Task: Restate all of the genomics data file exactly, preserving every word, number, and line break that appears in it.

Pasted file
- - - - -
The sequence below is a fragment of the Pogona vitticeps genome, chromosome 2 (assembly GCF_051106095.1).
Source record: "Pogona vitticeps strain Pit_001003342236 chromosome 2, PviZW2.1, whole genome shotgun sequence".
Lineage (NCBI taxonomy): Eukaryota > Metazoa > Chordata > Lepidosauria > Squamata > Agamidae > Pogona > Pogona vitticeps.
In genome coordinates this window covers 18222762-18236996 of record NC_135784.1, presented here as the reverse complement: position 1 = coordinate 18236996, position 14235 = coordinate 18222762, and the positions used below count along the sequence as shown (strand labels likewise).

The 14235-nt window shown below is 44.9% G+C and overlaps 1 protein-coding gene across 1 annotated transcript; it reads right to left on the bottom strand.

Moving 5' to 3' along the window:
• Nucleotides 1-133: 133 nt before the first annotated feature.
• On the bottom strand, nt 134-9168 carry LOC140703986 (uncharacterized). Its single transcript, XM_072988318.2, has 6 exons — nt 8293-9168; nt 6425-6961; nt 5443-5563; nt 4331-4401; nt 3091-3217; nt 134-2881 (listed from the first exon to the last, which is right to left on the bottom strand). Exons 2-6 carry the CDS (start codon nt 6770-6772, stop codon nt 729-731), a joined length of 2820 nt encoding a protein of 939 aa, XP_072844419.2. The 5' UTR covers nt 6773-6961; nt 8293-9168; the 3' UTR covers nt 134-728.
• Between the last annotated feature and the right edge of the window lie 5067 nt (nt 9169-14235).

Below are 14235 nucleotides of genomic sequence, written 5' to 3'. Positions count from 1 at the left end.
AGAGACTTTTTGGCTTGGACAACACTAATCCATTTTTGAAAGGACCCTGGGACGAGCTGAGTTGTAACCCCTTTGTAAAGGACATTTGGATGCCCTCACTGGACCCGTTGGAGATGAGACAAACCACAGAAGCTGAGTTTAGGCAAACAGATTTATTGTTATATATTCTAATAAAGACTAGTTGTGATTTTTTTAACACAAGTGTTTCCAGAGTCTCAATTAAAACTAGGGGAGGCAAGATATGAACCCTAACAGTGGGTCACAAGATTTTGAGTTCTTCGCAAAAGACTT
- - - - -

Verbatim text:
The sequence below is a fragment of the Pogona vitticeps genome, chromosome 2 (assembly GCF_051106095.1).
Source record: "Pogona vitticeps strain Pit_001003342236 chromosome 2, PviZW2.1, whole genome shotgun sequence".
Lineage (NCBI taxonomy): Eukaryota > Metazoa > Chordata > Lepidosauria > Squamata > Agamidae > Pogona > Pogona vitticeps.
In genome coordinates this window covers 18222762-18236996 of record NC_135784.1, presented here as the reverse complement: position 1 = coordinate 18236996, position 14235 = coordinate 18222762, and the positions used below count along the sequence as shown (strand labels likewise).

The 14235-nt window shown below is 44.9% G+C and overlaps 1 protein-coding gene across 1 annotated transcript; it reads right to left on the bottom strand.

Moving 5' to 3' along the window:
• Nucleotides 1-133: 133 nt before the first annotated feature.
• On the bottom strand, nt 134-9168 carry LOC140703986 (uncharacterized). Its single transcript, XM_072988318.2, has 6 exons — nt 8293-9168; nt 6425-6961; nt 5443-5563; nt 4331-4401; nt 3091-3217; nt 134-2881 (listed from the first exon to the last, which is right to left on the bottom strand). Exons 2-6 carry the CDS (start codon nt 6770-6772, stop codon nt 729-731), a joined length of 2820 nt encoding a protein of 939 aa, XP_072844419.2. The 5' UTR covers nt 6773-6961; nt 8293-9168; the 3' UTR covers nt 134-728.
• Between the last annotated feature and the right edge of the window lie 5067 nt (nt 9169-14235).

Below are 14235 nucleotides of genomic sequence, written 5' to 3'. Positions count from 1 at the left end.
AGAGACTTTTTGGCTTGGACAACACTAATCCATTTTTGAAAGGACCCTGGGACGAGCTGAGTTGTAACCCCTTTGTAAAGGACATTTGGATGCCCTCACTGGACCCGTTGGAGATGAGACAAACCACAGAAGCTGAGTTTAGGCAAACAGATTTATTGTTATATATTCTAATAAAGACTAGTTGTGATTTTTTTAACACAAGTGTTTCCAGAGTCTCAATTAAAACTAGGGGAGGCAAGATATGAACCCTAACAGTGGGTCACAAGATTTTGAGTTCTTCGCAAAAGACTT